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Foreign Workers, Local Neighbours: A Multimedia Initiative about Temporary Foreign Workers in Vancouver

Thanks to Callista Haggis for this great introduction to the short documentary Foreign Workers, Local Neighbours, which examines the conditions and socio-economic impacts of temporary foreign workers in Vancouver, Canada. At the bottom of this post is a link to view the entire film!

In April 2011 The Mayor’s Working Group on Immigration launched a multimedia initiative to incite discussion and awareness about the socio-economic impacts of Temporary Foreign Workers in Vancouver, Canada.

The 20 minute documentary, Foreign Workers, Local Neighbours (FWLN), was one project component. It was born from a small project team (Devon Wong, Krystle Alarcon and myself), with critical input from temporary foreign worker community representatives, academic researchers, advocates and residents.

FWLN’s premier screening was at a public forum on May 28, 2011. … Continue Reading

Location, location, location

Reducing the greenhouse gas (GHG) emissions that cause global warming is on most current political agendas. At 36%, the largest GHG source in British Columbia is transportation. GHG emissions are a product of vehicle miles traveled (VMT); therefore, a reduction in the latter contributes towards GHG reduction goals.

Thanks to Jeff Turner for this great Creative Commons photo of freeway infrastructure outside Los Angeles.

According to Philip Langdon of the New Urban Network, this is a “data problem” because achieving significant VMT reduction requires precise knowledge of vehicle trips and how they are impacted by mass transit, different development patterns and public policy interventions.

Location determines trips; no additional data is required. Langdon’s article cites a goal of 12% VMT reduction which could be accomplished simply … Continue Reading

Weekly NewsPool: Local energy, the London Underground, and the end of Heritage Week!

In planning news and in the blogosphere, this week brought two great stories from Boston, including a glimpse at the future of open transit data. Other stories address the challenging imperative of energy security, and mark without mourning the end of the public-private partnership that, until recently, operated London’s Underground.

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Greening Small Home Renovations – The City of Vancouver may require Green Improvements to the Renovation of One and Two Family Homes

A small but important part of the ‘Greenest City Action Plan’, The City of Vancouver hopes to tackle the resource efficiency of existing buildings through a proposed amendment to our building by-law (VBBL) that would require green improvements along with the renovation of one and two family homes. Arguably, it might seem like this will have a small impact on the massive GHG goals taken on by the Province and City, however it is an essential step in any Green Building plan. Read more…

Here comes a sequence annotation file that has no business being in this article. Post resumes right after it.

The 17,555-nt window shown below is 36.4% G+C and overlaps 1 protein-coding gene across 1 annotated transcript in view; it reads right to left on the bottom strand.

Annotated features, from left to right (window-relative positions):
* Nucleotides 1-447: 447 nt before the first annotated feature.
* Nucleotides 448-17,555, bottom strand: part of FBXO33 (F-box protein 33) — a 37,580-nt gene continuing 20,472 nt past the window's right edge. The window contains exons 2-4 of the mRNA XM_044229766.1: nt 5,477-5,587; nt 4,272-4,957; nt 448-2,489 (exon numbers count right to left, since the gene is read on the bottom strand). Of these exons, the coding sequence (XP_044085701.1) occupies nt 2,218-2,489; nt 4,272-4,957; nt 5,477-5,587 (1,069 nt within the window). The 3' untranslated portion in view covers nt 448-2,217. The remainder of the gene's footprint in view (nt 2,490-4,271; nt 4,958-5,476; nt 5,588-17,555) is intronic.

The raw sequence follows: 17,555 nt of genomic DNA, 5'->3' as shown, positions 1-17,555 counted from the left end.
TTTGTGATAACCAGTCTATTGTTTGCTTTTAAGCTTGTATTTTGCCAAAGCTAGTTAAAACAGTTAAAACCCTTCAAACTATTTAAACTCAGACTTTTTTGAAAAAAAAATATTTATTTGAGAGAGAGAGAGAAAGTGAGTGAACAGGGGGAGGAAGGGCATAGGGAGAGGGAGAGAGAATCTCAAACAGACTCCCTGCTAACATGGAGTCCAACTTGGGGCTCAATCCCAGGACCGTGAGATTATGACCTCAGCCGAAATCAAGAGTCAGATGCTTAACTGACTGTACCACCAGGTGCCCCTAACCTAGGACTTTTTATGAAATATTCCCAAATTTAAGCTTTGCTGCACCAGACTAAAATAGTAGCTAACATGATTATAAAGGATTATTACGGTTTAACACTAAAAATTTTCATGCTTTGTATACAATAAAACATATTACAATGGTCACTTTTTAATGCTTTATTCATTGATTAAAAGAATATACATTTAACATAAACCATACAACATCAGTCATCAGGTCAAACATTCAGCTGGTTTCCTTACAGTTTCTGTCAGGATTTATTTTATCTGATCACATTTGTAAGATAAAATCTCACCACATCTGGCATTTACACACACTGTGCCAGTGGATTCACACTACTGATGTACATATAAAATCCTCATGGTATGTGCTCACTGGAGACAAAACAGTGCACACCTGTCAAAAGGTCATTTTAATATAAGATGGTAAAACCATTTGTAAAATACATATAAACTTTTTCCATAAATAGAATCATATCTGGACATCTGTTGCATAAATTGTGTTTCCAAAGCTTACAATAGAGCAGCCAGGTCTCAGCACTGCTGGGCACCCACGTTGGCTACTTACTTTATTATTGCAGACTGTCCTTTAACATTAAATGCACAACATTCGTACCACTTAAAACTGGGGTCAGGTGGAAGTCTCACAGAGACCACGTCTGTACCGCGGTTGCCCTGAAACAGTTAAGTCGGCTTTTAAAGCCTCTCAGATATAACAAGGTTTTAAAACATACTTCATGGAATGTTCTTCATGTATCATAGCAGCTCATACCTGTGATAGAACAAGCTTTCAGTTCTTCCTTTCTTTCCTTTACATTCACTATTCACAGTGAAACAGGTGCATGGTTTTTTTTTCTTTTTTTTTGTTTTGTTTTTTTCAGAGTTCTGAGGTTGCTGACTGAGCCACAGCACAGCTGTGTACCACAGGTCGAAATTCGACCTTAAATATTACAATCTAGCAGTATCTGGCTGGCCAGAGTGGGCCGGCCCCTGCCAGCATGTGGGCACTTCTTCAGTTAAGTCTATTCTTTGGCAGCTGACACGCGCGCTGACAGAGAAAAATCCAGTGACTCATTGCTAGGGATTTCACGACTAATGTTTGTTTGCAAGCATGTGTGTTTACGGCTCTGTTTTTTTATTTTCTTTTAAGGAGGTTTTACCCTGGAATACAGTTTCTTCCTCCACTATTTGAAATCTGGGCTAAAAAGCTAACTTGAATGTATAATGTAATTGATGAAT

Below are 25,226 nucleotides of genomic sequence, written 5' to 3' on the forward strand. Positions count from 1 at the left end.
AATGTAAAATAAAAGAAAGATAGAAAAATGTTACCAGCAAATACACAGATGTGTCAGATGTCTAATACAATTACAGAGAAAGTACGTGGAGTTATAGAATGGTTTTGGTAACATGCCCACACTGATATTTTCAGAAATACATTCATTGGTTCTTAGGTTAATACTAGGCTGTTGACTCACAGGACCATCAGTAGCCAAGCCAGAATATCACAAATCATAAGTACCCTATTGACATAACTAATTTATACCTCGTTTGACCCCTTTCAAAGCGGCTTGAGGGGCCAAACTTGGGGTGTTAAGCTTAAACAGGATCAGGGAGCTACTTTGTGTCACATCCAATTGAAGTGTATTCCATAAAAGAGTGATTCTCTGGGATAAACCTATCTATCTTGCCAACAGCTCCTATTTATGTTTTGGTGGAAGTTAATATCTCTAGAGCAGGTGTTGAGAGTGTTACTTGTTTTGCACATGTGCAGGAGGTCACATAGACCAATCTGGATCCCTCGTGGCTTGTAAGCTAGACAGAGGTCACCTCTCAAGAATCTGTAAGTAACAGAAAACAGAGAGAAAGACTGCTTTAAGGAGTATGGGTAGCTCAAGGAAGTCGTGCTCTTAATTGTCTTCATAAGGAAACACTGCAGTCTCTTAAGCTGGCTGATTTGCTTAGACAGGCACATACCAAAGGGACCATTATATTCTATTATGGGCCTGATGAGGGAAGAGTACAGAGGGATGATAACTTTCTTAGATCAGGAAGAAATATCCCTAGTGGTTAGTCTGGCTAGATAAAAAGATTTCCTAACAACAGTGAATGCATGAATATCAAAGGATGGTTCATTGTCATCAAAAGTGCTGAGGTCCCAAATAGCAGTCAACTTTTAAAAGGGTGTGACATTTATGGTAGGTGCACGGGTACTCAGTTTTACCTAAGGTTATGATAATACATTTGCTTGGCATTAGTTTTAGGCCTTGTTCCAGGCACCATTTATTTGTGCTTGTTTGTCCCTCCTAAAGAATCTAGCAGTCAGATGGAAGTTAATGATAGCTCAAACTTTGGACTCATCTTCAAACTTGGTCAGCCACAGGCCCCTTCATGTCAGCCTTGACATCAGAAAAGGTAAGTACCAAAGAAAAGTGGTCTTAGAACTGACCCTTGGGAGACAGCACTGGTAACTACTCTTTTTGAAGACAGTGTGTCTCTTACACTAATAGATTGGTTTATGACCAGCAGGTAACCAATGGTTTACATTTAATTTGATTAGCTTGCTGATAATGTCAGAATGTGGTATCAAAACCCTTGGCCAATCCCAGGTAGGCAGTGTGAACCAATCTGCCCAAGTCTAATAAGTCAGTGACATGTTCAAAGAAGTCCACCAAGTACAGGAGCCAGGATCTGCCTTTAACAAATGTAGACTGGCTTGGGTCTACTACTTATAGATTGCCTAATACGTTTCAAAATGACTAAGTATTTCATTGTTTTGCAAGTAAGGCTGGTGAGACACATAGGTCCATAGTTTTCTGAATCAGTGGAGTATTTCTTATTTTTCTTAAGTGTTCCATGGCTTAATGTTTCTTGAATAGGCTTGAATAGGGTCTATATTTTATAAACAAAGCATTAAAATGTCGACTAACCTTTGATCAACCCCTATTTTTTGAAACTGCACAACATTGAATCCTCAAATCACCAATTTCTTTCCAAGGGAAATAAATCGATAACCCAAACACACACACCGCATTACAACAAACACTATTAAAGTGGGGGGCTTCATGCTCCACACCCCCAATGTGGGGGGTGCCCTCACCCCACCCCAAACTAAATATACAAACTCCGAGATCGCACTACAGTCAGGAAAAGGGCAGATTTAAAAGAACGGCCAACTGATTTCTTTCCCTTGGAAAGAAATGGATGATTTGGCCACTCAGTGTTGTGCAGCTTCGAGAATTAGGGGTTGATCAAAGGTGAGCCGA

Hang’Em High for….rain barrels?

A technologically advanced rain barrel, as captured by Jason Vance on Flickr. Thanks for the Creative Commons photo!

We all know that outdated legislation can often be one of the largest barriers change. Up until 2009, in the state of Colorado it was illegal to have a rain barrel and still is illegal for a majority of its residents. They would probably not hang you for it and it was mostly unenforced but it still had an effect on how infrastructure in that state could be designed, particularly for large developments. You couldn’t bring a development application which included a rainwater collection system no matter what the planned use for that water.

The reason rain barrels were and still are in most circumstances illegal is … Continue Reading

EcoHensity (trademark pending) coming to Vancouver

Daniel Fontaine is a co-editor of CityCaucus.com and an active political commentator with a background in political science, writing and strategy. His great post about Vancouver’s proposed legislation legalizing urban chickens was published last October, but not much has changed on the policy front since then; Vancouver City Council still has yet to approve changes to the bylaws currently prohibiting backyard hens in the city. This post was originally published on CityCaucus.com, a blog that explores the ideas, the politics, and the people behind making Canadian cities. These days, the site is devoted to following Olympic activity around Vancouver.

The new Backyard Chicken Coordinator starts his post at the renovated Vancouver City Hall.

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Green Infrastructure: Paying for Utopia (Feature)

The term ‘green infrastructure’ typically conjures up ideas of LEED-buildings, green roofs, grey-water recycling and emerging clean energy technologies such as solar panels and wind turbines. This type of ‘green infrastructure’ investment is sometimes heralded as an economic save-all, a way to meet the goals of the planning profession while investing in the world of tomorrow. Pundits suggest that investment in green infrastructure will create the backbone of future communities, places that are energy efficient, multi-modal, carbon-neutral and in harmony with natural systems.

However, “green infrastructure” could also have an entirely new meaning. Exploring this expanded definition is going to test our beliefs and will require keeping an open mind. Planners should be up for the task; as a profession we are open to idea exploration, we experiment with new technologies and we utilize our creative instincts when planning for communities … Continue Reading